Simplest Approach – If the investment project of Eurocap Equities has a NPV value higher than Zero then finance managers at Eurocap Equities can ACCEPT the project, otherwise they can reject the project. This means that project will deliver higher returns over the period of time than any alternate investment strategy.

In theory if the required rate of return or discount rate is chosen correctly by finance managers at Eurocap Equities, then the stock price of the Eurocap Equities should change by same amount of the NPV. In real world we know that share price also reflects various other factors that can be related to both macro and micro environment.

In the same vein – accepting the project with zero NPV should result in stagnant share price. Finance managers use discount rates as a measure of risk components in the project execution process.

Sensitivity Analysis

Project selection is often a far more complex decision than just choosing it based on the NPV number. Finance managers at Eurocap Equities should conduct a sensitivity analysis to better understand not only the inherent risk of the projects but also how those risks can be either factored in or mitigated during the project execution. Sensitivity analysis helps in –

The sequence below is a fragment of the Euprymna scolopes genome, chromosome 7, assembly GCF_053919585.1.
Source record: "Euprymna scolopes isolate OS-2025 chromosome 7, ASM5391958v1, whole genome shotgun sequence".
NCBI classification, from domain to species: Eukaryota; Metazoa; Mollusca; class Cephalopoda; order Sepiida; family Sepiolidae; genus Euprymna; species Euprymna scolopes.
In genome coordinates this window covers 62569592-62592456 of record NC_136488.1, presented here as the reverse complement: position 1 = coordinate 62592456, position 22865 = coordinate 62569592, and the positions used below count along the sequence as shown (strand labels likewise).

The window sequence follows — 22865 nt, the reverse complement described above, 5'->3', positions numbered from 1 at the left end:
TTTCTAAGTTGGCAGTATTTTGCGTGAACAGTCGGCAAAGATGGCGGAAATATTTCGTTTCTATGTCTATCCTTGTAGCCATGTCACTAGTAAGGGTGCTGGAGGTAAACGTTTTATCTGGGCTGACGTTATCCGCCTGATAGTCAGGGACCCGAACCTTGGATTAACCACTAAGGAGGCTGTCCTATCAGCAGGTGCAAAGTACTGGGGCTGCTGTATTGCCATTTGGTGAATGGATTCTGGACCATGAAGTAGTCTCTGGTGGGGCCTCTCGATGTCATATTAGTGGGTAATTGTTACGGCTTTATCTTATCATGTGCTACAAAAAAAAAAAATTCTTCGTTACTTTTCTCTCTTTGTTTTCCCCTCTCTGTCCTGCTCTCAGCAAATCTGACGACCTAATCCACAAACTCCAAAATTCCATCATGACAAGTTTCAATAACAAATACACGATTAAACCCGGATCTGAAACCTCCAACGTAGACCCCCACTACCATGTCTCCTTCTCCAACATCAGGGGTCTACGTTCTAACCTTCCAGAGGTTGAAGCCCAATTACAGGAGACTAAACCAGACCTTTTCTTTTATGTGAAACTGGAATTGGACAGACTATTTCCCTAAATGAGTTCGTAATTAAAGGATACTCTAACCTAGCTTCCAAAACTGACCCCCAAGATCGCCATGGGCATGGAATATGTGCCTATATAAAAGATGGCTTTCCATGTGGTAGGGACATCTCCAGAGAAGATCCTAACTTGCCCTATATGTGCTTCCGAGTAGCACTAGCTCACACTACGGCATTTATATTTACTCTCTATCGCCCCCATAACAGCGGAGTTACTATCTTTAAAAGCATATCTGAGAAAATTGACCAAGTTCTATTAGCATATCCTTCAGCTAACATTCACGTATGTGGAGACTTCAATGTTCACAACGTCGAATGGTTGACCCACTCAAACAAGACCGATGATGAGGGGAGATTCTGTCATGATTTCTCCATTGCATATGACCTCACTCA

What will be a multi year spillover effect of various taxation regulations.

Understanding of risks involved in the project.

What can impact the cash flow of the project.

What are the key aspects of the projects that need to be monitored, refined, and retuned for continuous delivery of projected cash flows.

What are the uncertainties surrounding the project Initial Cash Outlay (ICO’s). ICO’s often have several different components such as land, machinery, building, and other equipment.

Some of the assumptions while using the Discounted Cash Flow Methods –

Projects are assumed to be Mutually Exclusive – This is seldom the came in modern day giant organizations where projects are often inter-related and rejecting a project solely based on NPV can result in sunk cost from a related project.

Independent projects have independent cash flows – As explained in the marketing project – though the project may look independent but in reality it is not as the brand awareness project can be closely associated with the spending on sales promotions and product specific advertising.




References & Further Readings

Gilbert Wong, Heather McGregor, Shamza Khan, Pauline Ng (2018), "EUROCAP Bank: Bonuses Driving Performance or Driving Discontent Harvard Business Review Case Study. Published by HBR Publications.